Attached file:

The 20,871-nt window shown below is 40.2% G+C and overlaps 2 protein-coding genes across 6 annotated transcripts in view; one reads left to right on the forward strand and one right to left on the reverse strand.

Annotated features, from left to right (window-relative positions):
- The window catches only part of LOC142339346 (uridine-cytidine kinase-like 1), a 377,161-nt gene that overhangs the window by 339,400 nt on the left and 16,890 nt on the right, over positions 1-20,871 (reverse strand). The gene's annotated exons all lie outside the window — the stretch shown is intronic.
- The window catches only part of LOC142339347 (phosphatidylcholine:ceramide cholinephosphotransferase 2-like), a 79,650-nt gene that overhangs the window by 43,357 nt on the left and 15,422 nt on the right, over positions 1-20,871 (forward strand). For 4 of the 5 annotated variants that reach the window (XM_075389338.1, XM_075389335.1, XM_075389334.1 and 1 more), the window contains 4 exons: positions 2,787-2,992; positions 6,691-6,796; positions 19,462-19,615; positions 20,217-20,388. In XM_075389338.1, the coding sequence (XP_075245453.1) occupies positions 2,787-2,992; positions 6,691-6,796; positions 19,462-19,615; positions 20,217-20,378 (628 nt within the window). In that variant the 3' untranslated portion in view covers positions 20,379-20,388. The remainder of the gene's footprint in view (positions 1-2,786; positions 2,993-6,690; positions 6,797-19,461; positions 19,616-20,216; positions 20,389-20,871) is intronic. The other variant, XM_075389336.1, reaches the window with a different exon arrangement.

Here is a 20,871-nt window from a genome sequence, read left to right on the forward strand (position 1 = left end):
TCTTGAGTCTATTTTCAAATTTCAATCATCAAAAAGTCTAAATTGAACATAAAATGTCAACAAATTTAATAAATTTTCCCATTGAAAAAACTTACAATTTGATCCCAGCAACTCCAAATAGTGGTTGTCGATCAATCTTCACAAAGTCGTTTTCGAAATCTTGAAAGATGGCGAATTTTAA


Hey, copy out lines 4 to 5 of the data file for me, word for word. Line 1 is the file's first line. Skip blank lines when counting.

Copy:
- The window catches only part of LOC142339347 (phosphatidylcholine:ceramide cholinephosphotransferase 2-like), a 79,650-nt gene that overhangs the window by 43,357 nt on the left and 15,422 nt on the right, over positions 1-20,871 (forward strand). For 4 of the 5 annotated variants that reach the window (XM_075389338.1, XM_075389335.1, XM_075389334.1 and 1 more), the window contains 4 exons: positions 2,787-2,992; positions 6,691-6,796; positions 19,462-19,615; positions 20,217-20,388. In XM_075389338.1, the coding sequence (XP_075245453.1) occupies positions 2,787-2,992; positions 6,691-6,796; positions 19,462-19,615; positions 20,217-20,378 (628 nt within the window). In that variant the 3' untranslated portion in view covers positions 20,379-20,388. The remainder of the gene's footprint in view (positions 1-2,786; positions 2,993-6,690; positions 6,797-19,461; positions 19,616-20,216; positions 20,389-20,871) is intronic. The other variant, XM_075389336.1, reaches the window with a different exon arrangement.

Here is a 20,871-nt window from a genome sequence, read left to right on the forward strand (position 1 = left end):